By Damian Rogers
Coach House Books, 82 pages, $17.95
By Ben Ladouceur
Coach House Books, 79 pages, $17.95
Like the image on its cover – a mass of colour billowing outward from a single, staring eye – Damian Rogers's Dear Leader is both beautiful and eerie.
The book's epigraph comes from a Joanne Kyger poem: "promise me the company/of the dark, oh the passing/smell, the shimmer of evil oh/it grows like a snake/moves like the strongest/most beautiful dream in the world." There's darkness shimmering around the edges of every poem in Dear Leader, like broken glass around a crime scene, and the way it builds through the book is an accomplishment that shows Rogers has grown a great deal since her first collection, 2009's Paper Radio.
That book was impressive – Rogers's voice, a strong and highly engaging blend of surreal imagery and sharp wit, came through clear in its pages – but it still felt like a first collection; a talented poet trying on different subjects for size. In Dear Leader, coherence is a crucial part of the project. This is the coolest kind of maturity a poet can achieve: taking what's unique about their voice and focusing it to create something greater than the sum of its parts. The book comprises four sections, and it's in tracking the relationships between them that we can best understand the success of the book as a whole. The poems in "One" are all songs about paranoia; their speakers recount their dreams, unscrew their lightbulbs, tin-foil over their windows and "hide inside/the city" (From the Windows the Alley), though it offers no relief (from Storm: "we live in/the arteries/of a large/ugly animal/and I saw/it move"). In "Two," that paranoia grows into something more tangible – a sense of grief and loss, with a distrust of institutions that grows alongside it as the speaker loses her mother to a "facility," and to something that may be mental illness or death. By the time we get to the book's third section, death is such an explicit concern that the first poem (Poets in the Public Domain) is just a list, darkly funny in its frankness: "Asylum./Drank to death./Jumped off an ocean liner." Then, just a few pages later, there's 52 Notes for the Products of Conception, a heart-shredding long poem about losing a child. These are poems about the control death has over the realm of the living, but comparing them to the ones at the beginning of the book, you can see this theme's subtle crescendo; death and loss and fear are present, controlling forces all the way through the book – but as the book progresses, Rogers turns the volume up higher and higher.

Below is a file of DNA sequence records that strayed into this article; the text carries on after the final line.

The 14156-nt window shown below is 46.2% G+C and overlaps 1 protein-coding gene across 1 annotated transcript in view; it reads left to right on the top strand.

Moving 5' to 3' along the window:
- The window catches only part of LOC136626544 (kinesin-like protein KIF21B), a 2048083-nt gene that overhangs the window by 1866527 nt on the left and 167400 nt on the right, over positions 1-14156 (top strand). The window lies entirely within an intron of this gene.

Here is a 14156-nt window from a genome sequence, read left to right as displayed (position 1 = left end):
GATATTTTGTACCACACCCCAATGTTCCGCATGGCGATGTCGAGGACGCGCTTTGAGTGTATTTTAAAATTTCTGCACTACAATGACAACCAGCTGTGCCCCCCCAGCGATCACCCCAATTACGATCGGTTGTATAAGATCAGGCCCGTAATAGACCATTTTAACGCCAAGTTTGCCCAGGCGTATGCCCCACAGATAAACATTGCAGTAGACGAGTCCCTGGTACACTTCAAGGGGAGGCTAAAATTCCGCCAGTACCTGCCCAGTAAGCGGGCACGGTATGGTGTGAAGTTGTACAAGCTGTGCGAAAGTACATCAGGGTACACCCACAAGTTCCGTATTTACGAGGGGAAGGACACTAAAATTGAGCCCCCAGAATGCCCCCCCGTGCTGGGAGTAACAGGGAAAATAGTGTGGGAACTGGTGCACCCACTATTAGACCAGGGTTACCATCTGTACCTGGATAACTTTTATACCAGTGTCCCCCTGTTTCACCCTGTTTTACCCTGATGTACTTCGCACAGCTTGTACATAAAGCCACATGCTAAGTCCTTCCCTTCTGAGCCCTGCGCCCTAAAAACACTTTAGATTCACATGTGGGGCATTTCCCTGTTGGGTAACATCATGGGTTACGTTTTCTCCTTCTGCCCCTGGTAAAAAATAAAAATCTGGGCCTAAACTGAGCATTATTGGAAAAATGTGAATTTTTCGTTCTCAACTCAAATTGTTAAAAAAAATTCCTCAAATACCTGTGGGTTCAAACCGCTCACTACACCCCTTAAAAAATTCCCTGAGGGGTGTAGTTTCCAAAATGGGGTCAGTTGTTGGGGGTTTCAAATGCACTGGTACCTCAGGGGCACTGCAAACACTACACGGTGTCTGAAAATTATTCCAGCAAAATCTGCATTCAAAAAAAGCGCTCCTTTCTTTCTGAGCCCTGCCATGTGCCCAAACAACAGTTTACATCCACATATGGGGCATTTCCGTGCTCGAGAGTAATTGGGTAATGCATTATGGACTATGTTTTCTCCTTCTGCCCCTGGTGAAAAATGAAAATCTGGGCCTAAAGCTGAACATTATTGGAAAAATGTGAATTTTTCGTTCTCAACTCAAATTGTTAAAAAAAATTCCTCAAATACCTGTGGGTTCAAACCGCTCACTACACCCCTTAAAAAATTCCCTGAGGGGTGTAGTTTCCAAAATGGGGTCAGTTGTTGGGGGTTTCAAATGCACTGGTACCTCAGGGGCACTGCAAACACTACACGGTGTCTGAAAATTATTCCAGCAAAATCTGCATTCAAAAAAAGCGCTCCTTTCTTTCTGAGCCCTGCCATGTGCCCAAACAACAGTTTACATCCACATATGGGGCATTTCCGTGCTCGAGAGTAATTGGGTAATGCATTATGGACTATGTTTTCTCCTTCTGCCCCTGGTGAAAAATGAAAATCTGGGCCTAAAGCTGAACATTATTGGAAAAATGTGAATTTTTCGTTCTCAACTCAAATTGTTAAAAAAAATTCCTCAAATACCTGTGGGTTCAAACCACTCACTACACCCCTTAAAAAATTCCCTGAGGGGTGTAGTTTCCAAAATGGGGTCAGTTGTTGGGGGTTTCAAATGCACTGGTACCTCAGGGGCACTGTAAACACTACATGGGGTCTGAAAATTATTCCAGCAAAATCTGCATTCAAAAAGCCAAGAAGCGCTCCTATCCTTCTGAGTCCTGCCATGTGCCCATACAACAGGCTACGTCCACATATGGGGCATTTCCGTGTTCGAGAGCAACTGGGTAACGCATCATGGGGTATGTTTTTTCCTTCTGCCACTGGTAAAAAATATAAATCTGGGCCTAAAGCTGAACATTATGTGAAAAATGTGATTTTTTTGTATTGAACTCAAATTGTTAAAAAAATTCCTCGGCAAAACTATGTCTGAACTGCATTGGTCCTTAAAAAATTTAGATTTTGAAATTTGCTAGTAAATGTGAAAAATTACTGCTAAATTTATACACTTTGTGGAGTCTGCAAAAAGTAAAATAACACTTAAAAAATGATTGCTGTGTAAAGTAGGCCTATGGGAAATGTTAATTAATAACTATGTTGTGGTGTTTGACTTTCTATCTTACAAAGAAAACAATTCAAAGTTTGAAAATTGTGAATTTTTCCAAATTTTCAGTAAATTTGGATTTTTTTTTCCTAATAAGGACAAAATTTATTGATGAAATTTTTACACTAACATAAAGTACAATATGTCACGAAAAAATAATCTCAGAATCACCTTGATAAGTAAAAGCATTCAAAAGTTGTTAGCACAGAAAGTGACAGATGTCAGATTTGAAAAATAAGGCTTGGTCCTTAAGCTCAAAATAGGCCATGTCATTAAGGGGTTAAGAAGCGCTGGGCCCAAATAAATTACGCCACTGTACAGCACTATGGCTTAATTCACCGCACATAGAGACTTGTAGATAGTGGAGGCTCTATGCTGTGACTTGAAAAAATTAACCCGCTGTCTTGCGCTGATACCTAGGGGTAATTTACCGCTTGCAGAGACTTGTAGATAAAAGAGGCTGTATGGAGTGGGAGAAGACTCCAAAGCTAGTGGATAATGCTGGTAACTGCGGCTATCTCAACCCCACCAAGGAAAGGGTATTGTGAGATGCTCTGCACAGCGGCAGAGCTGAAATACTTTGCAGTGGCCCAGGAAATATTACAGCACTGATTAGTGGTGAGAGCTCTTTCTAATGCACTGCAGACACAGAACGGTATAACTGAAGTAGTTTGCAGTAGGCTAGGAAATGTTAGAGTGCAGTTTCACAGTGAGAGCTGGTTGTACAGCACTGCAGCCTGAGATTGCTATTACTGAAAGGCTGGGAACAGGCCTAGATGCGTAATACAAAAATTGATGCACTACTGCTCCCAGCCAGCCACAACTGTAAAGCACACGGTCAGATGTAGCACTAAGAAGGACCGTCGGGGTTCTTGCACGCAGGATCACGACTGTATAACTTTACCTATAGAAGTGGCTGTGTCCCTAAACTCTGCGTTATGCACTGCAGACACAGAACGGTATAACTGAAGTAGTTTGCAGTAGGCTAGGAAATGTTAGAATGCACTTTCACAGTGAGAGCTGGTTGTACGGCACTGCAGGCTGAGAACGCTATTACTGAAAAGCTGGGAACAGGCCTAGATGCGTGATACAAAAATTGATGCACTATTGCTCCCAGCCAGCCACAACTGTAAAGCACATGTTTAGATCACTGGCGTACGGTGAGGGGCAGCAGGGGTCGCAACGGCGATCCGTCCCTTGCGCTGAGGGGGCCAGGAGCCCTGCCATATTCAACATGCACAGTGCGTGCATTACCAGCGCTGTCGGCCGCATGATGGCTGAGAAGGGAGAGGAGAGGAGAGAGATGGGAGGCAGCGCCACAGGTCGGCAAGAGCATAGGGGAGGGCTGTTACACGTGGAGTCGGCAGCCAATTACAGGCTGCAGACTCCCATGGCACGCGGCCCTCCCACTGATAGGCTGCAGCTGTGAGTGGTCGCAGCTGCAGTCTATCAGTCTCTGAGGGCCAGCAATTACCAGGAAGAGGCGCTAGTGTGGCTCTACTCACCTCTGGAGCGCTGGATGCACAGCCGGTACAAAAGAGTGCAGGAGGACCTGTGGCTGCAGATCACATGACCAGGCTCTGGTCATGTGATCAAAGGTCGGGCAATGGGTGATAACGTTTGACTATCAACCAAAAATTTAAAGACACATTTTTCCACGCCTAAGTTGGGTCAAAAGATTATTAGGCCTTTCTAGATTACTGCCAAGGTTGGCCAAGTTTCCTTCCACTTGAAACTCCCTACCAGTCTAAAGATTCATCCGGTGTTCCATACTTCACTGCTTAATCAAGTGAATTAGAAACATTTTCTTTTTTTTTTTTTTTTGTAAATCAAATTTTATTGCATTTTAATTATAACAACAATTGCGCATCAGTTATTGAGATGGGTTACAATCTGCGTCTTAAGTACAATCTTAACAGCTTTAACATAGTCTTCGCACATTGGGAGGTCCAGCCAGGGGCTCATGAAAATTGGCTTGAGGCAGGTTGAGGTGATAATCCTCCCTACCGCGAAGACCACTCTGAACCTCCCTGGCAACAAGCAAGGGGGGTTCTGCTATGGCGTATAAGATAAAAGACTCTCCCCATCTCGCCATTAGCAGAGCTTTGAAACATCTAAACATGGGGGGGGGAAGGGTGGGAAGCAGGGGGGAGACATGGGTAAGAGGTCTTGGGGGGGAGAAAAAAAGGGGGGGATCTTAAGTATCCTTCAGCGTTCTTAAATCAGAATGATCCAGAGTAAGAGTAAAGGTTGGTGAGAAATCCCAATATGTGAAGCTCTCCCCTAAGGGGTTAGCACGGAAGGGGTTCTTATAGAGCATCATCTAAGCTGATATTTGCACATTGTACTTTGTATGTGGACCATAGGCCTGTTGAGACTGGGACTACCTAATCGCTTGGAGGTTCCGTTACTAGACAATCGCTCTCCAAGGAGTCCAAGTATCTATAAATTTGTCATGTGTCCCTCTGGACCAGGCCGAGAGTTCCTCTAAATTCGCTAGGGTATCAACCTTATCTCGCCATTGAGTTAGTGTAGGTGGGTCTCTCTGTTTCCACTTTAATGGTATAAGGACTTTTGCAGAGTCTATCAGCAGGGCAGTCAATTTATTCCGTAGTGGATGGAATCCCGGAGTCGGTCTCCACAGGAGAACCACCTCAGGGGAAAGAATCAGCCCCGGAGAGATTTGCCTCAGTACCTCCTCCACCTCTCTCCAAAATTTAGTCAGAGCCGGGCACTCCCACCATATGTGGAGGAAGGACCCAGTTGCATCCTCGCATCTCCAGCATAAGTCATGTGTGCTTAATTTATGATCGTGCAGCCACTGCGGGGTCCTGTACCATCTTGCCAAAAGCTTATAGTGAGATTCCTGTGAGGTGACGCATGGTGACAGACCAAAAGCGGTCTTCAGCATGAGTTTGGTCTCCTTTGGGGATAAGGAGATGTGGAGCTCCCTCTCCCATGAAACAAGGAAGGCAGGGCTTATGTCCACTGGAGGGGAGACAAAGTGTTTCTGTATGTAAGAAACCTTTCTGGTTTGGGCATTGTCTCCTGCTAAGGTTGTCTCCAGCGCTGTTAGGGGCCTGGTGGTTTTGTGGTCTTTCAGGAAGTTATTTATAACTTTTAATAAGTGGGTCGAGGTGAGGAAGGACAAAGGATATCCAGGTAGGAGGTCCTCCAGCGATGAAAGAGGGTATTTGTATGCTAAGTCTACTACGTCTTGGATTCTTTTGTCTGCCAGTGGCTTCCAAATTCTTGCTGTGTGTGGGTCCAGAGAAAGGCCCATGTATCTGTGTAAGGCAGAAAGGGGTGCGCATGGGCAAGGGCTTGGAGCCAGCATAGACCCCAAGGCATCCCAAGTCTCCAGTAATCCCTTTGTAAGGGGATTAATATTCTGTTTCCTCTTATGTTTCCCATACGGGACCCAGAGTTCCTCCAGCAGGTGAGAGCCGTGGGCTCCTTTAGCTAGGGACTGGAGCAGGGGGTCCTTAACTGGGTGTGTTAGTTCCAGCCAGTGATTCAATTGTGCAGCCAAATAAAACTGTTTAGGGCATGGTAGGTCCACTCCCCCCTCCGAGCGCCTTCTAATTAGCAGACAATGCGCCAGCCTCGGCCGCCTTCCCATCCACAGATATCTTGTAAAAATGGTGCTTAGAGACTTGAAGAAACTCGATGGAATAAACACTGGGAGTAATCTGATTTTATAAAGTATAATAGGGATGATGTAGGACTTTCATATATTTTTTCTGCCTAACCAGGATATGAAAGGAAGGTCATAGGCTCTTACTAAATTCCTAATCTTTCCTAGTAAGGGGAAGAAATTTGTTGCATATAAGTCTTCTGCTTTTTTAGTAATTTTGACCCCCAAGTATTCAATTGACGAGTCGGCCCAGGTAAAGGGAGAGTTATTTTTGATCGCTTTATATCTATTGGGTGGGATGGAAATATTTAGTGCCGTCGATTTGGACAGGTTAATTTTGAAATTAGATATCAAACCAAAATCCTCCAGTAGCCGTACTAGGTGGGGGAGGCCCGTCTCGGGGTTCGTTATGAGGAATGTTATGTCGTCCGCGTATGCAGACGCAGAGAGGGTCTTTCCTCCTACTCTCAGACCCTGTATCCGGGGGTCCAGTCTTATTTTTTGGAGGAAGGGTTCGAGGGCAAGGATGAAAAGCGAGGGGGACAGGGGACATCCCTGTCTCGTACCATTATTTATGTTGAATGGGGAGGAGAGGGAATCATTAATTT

This subtle, rising line is what makes the book's fourth section so powerful. The poems in "Four" share thematic and structural DNA with their predecessors in the collection – a strong voice, a speaker who's as engaging as she is potentially unreliable, themes of power and control and sex and gender and death – but here they're arranged around a new, sinister context. The "Leader" in Dear Leader is the head of a cult, and the poems here address him, directly and indirectly, over and over again. As the section progresses, a narrative emerges: The speaker, in thrall to the "Leader," is unravelling, unreliable and devoted; "men, they turn you into a vessel, rowing farther away with every stroke//But the Leader, he cleans my hair with his feet." (The Pain of Childbirth Is Nothing Compared to the Pain I Felt When You Poisoned Me.)
Dear Leader's most impressive trick, as a text, is in how it builds the same way a single poem does – and the "Dear Leader" poems are its turn, the moment when you can feel the ground shifting under your feet. The speaker in this section sounds so much like the one in the preceding poems that reading it mimics, uncannily, the feeling of watching someone you actually know disappear into a state of disordered thinking you can't save them from; a familiar voice rearranged into something new and sinister. The darkness that's been snaking through the book finally blooms to the surface, takes control of the whole thing. It's an appropriate climax for a book that's as powerful as it is frightening.
There's a different kind of subtle power moving through Ben Ladouceur's Otter. It's Ladouceur's first collection, but in terms of ease, playfulness and the O'Hara-esque way it blends formal rigour with a consistently inviting voice, it could just as easily be his 10th. Ladouceur writes deftly about sex and love and friendship and queerness, about history and memory and distance, in lines that are so rich with imagery and unique turns of phrase that it's hard to isolate single examples. How about these lines, from Brown Study – "I'd feel your body's resin/on my fingers, hours after, like ink/from a squid I had battled./Now our bodies/form the kind of isobar the moon//finds iffy/and turns its rays away from"? I picked those lines almost at random – every poem in this book is full of moments that are intricately constructed.
The book's back-cover copy says Otter "shares spaces with men;" but really, these poems' most impressive quality is how evenly everything in them shares space with everything else – such as the poem Gran Vals, where a beautiful, cloud-filled sky is "violet and matte like a belly smeared in lube," and a text message whose second half never comes through becomes a formal device.
One of the easiest ways to kill the magic in a poem is to be too coy about mixing concrete detail and abstract imagery, or "high" and "low" diction. The power in Ladouceur's work is in the way he steadfastly refuses to do this; every image, moment and person in these poems is given equal weight, and the way he works them together is both seamless and skillful.
Emma Healey's poetry column appears monthly.